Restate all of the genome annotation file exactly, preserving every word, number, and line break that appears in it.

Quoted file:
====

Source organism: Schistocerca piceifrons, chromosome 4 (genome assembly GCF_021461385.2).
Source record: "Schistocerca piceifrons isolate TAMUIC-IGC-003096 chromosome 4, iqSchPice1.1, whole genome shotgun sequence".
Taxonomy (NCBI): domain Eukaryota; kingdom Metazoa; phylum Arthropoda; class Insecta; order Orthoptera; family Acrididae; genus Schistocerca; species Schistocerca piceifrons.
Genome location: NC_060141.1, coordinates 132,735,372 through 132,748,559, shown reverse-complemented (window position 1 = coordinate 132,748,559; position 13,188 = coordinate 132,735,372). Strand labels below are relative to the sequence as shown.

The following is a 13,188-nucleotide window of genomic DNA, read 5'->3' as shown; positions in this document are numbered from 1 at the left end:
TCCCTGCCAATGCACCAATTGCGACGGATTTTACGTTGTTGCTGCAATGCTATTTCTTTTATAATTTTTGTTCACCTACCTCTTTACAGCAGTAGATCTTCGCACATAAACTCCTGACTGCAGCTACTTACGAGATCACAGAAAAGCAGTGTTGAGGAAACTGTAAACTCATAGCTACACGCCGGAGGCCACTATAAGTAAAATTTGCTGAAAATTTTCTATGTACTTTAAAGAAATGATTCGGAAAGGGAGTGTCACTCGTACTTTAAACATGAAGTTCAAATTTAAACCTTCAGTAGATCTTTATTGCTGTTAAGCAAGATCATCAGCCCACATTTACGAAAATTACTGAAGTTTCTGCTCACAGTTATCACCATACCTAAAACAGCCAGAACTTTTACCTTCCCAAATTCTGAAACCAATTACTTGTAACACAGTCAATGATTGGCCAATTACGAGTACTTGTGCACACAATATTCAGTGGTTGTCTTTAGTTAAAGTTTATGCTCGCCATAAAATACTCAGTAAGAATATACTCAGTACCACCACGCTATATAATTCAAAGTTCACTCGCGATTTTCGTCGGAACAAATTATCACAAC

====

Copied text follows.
Source organism: Schistocerca piceifrons, chromosome 4 (genome assembly GCF_021461385.2).
Source record: "Schistocerca piceifrons isolate TAMUIC-IGC-003096 chromosome 4, iqSchPice1.1, whole genome shotgun sequence".
Taxonomy (NCBI): domain Eukaryota; kingdom Metazoa; phylum Arthropoda; class Insecta; order Orthoptera; family Acrididae; genus Schistocerca; species Schistocerca piceifrons.
Genome location: NC_060141.1, coordinates 132,735,372 through 132,748,559, shown reverse-complemented (window position 1 = coordinate 132,748,559; position 13,188 = coordinate 132,735,372). Strand labels below are relative to the sequence as shown.

The following is a 13,188-nucleotide window of genomic DNA, read 5'->3' as shown; positions in this document are numbered from 1 at the left end:
TCCCTGCCAATGCACCAATTGCGACGGATTTTACGTTGTTGCTGCAATGCTATTTCTTTTATAATTTTTGTTCACCTACCTCTTTACAGCAGTAGATCTTCGCACATAAACTCCTGACTGCAGCTACTTACGAGATCACAGAAAAGCAGTGTTGAGGAAACTGTAAACTCATAGCTACACGCCGGAGGCCACTATAAGTAAAATTTGCTGAAAATTTTCTATGTACTTTAAAGAAATGATTCGGAAAGGGAGTGTCACTCGTACTTTAAACATGAAGTTCAAATTTAAACCTTCAGTAGATCTTTATTGCTGTTAAGCAAGATCATCAGCCCACATTTACGAAAATTACTGAAGTTTCTGCTCACAGTTATCACCATACCTAAAACAGCCAGAACTTTTACCTTCCCAAATTCTGAAACCAATTACTTGTAACACAGTCAATGATTGGCCAATTACGAGTACTTGTGCACACAATATTCAGTGGTTGTCTTTAGTTAAAGTTTATGCTCGCCATAAAATACTCAGTAAGAATATACTCAGTACCACCACGCTATATAATTCAAAGTTCACTCGCGATTTTCGTCGGAACAAATTATCACAAC